Using Cash Flow as a Sales Prospecting Tool

Everyone is looking for a discount.

Far too many salespeople are willing to give in and give a new customer a discount thinking it’s what is needed to close a sale.

Don’t get me going regarding what I think of discounting.

I hate it, as it only cheapens your value and worse yet, damages both short and long-term profitability for you and your company.

If you find yourself in a situation where you feel you have to offer a lower price to close a sale, try instead offering the customer extended payment terms.

Now this only works if your company has good cash flow and can entertain a receivable that goes beyond the norm.

For many buyers, being offered 60 or 90 days to pay versus a standard 10, 15, or 30 days can be seen as a significant benefit.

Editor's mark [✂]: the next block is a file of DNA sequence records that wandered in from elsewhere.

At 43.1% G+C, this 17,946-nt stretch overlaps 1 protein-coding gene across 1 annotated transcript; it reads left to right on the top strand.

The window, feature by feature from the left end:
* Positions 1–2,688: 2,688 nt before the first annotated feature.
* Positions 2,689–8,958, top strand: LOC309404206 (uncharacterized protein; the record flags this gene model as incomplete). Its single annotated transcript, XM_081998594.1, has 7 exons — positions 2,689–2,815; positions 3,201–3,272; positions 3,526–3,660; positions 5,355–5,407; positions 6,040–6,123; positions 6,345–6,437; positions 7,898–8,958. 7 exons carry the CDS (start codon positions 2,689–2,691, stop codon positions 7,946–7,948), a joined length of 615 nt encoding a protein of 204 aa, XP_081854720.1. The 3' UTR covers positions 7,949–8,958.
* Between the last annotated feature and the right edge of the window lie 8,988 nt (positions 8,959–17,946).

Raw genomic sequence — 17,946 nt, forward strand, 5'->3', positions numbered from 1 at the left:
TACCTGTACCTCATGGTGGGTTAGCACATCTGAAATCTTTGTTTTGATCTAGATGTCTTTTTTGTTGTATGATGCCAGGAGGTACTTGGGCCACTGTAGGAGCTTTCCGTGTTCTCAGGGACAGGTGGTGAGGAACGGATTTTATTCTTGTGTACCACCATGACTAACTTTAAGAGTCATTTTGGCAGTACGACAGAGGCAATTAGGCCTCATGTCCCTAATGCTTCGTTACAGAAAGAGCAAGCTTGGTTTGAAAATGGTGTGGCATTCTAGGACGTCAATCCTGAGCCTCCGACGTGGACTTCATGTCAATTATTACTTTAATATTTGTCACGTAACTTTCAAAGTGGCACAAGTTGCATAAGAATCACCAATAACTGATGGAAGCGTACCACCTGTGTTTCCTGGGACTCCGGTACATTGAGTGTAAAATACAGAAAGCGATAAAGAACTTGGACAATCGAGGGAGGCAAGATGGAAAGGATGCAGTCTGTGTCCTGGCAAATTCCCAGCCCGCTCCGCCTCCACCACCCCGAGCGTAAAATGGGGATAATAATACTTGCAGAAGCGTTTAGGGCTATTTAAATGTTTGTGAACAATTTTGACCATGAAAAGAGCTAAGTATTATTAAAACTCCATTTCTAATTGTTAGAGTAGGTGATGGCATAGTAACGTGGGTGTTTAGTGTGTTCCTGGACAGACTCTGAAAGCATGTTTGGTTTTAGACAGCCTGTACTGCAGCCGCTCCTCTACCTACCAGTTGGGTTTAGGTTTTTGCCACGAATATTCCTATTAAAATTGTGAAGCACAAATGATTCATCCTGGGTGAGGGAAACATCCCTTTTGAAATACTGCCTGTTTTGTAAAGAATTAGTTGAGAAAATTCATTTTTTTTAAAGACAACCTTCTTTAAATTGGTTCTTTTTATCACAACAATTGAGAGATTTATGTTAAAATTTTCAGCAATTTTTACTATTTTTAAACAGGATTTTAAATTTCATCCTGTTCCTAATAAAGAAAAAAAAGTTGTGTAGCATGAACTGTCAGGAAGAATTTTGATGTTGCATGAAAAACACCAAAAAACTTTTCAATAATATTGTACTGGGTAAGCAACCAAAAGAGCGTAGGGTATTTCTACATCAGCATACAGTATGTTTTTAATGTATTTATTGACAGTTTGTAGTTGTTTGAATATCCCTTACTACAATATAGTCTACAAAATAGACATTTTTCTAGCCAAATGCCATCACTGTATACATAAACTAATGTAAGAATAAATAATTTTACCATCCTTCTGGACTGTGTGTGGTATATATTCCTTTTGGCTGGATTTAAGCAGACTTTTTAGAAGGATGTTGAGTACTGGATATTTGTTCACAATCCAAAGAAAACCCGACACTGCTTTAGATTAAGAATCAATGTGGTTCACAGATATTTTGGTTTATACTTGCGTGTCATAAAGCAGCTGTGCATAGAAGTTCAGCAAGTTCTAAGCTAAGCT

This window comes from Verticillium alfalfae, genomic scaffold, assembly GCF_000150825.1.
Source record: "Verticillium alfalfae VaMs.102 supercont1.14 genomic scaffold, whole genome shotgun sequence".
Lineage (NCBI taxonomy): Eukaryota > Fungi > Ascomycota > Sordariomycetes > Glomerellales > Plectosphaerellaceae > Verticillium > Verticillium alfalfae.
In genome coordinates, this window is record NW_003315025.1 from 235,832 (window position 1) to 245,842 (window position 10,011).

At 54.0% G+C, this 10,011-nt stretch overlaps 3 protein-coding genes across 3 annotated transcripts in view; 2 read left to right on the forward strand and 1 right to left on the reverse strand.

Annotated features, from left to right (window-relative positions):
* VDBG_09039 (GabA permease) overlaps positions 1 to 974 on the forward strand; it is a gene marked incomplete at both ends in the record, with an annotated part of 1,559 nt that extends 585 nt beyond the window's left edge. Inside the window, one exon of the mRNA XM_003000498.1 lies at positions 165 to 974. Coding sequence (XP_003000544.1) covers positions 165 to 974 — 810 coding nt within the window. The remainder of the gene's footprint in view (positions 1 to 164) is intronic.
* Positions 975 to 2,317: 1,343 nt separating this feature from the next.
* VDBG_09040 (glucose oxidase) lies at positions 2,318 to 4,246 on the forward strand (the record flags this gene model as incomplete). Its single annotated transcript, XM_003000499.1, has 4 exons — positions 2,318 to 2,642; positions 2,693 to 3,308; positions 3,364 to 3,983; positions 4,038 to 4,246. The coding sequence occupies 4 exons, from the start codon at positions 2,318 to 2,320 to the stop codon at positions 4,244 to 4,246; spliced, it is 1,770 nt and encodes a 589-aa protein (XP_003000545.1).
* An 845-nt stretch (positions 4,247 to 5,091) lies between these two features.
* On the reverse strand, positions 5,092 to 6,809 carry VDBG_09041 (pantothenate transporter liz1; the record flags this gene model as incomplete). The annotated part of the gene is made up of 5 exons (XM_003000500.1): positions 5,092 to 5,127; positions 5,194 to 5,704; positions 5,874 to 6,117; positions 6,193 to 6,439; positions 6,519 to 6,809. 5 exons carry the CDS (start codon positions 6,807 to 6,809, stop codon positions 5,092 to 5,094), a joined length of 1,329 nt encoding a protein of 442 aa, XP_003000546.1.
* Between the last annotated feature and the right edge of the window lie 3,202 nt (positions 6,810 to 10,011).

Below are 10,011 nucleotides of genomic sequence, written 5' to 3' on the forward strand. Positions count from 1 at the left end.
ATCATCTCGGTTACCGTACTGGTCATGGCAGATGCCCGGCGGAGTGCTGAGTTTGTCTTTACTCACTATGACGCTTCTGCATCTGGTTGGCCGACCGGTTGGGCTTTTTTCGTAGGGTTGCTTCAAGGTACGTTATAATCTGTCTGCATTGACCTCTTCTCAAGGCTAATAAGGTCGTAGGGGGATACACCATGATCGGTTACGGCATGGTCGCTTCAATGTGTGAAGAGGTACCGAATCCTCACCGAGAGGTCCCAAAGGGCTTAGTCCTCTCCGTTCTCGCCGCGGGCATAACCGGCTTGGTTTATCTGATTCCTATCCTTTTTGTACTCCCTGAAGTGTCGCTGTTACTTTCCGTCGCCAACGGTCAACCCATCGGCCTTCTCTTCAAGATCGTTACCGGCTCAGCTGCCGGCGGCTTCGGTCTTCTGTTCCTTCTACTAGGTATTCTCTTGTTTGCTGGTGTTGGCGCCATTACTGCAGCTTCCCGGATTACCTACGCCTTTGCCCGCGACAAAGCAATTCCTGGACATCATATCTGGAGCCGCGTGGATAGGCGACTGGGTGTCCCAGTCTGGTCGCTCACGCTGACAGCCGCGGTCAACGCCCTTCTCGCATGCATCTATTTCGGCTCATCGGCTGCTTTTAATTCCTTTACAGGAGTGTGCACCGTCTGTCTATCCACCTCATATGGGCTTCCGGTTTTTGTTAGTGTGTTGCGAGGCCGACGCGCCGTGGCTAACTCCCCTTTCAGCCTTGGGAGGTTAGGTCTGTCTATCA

Before you make an offer like this, you need to know what their cash flow is like and what kind of value they place on money.  Finding out is easier than you think. You just have to ask.

Ask them what they look for in payment terms from customers they sell to.  Just asking them this will many times generate all of the information you need to know about how they value cash flow.

If you know they place a high value on cash flow, making an offer of paying by way of extended terms can be seen as a huge benefit.

The beauty of offering a customer extended terms to pay is you get to keep the list price the list price. This prevents the customer from seeing a lower price on an invoice, and this alone removes the problem of trying to get the price up the next time they order.

If you’re a company with good cash flow, offering a customer extended terms may only cost you a couple percentage points for a short period of time.

To the buyer, the extended terms could very well be worth much — much more if they’re working on tight cash flow.

Copyright 2012, Mark Hunter “The Sales Hunter.” Sales Motivation Blog.

 

 

 

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